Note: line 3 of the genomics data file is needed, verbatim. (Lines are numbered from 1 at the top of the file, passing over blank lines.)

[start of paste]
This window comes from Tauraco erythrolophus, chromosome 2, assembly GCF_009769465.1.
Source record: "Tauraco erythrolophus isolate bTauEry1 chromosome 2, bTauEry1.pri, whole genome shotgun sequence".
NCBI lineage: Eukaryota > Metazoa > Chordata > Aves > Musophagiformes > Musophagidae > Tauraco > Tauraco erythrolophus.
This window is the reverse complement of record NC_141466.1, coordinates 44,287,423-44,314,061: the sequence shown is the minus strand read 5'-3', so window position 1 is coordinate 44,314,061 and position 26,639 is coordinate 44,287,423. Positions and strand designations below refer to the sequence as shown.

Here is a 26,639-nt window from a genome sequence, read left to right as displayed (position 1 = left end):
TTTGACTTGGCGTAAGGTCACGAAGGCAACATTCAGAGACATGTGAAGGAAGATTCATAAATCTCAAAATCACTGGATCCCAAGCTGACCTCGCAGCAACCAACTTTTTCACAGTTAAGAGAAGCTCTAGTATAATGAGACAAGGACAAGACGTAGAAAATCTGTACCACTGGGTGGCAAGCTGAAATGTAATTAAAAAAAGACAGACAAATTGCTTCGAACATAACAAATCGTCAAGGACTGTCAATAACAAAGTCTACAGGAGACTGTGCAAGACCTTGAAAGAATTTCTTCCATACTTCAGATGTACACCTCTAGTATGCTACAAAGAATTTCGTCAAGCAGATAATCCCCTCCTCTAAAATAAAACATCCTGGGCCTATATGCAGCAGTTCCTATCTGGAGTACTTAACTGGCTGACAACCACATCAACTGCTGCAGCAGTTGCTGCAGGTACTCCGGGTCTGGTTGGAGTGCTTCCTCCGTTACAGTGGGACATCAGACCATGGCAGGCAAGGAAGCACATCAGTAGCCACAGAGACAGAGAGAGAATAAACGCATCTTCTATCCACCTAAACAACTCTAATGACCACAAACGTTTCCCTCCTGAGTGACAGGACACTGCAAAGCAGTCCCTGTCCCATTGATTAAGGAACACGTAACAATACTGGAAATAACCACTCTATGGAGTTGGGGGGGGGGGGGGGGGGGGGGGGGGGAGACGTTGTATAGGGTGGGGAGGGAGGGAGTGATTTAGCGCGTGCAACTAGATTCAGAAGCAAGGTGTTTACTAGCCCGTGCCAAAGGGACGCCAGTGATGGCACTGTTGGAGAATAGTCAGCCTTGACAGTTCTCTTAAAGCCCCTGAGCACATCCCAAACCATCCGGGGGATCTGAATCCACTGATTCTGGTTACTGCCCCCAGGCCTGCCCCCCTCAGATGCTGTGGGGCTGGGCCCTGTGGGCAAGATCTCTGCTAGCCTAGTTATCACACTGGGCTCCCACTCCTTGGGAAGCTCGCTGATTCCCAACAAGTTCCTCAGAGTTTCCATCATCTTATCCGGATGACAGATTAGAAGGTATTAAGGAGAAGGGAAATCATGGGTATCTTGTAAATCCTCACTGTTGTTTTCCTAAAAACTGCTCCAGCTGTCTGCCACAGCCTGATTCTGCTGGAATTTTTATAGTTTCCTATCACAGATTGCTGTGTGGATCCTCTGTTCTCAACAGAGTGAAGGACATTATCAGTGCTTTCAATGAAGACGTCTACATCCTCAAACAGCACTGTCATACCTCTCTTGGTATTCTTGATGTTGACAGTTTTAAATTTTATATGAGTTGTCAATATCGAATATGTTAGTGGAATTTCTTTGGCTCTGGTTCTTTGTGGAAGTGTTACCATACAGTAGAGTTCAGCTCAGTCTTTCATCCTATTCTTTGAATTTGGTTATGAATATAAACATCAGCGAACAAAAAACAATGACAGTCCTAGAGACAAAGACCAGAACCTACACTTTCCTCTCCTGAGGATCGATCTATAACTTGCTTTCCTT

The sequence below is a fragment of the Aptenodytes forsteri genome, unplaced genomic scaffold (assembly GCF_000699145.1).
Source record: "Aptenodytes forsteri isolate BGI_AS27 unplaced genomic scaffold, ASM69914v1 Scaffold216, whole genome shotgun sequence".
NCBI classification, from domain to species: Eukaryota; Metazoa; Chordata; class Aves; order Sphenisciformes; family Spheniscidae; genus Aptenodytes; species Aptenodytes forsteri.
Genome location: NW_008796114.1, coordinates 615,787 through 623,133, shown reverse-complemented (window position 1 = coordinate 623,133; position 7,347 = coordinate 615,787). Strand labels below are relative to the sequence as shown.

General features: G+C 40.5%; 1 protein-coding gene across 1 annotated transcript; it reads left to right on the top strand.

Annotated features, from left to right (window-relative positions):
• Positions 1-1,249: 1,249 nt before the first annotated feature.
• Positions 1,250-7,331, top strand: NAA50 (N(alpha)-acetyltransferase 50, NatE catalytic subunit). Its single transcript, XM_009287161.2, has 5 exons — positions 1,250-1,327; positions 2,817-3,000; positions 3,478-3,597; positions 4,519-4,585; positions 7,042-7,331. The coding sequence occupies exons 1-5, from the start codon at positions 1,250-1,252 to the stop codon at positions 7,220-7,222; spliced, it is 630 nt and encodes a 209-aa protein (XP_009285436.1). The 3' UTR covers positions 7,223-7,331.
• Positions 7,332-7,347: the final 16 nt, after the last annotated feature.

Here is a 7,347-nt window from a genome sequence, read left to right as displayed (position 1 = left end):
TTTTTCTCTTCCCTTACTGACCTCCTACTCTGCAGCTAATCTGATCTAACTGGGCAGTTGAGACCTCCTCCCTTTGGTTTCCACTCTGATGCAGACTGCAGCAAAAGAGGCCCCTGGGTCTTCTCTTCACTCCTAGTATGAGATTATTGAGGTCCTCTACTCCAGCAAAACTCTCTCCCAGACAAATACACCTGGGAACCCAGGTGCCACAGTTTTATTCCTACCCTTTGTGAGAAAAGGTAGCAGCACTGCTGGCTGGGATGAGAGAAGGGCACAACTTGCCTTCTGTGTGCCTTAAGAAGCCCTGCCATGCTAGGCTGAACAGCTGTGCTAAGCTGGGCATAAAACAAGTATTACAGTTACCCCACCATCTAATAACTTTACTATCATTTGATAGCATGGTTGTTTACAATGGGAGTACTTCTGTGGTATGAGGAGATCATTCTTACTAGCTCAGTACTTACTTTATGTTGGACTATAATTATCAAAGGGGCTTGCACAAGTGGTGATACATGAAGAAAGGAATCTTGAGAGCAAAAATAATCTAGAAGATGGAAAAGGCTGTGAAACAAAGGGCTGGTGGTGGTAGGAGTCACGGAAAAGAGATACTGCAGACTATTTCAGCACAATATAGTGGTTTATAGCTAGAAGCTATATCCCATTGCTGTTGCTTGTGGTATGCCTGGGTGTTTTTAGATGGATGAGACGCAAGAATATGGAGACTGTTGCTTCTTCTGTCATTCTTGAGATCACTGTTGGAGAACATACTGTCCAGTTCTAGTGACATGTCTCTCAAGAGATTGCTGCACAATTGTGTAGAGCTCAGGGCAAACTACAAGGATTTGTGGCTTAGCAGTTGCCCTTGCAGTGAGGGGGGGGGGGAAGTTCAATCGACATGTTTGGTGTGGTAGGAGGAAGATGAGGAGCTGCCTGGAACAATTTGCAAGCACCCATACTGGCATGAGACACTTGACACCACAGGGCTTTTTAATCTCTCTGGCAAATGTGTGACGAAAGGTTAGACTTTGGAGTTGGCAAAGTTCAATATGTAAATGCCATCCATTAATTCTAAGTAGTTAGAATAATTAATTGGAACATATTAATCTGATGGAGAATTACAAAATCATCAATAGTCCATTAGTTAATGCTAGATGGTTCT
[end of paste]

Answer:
NCBI lineage: Eukaryota > Metazoa > Chordata > Aves > Musophagiformes > Musophagidae > Tauraco > Tauraco erythrolophus.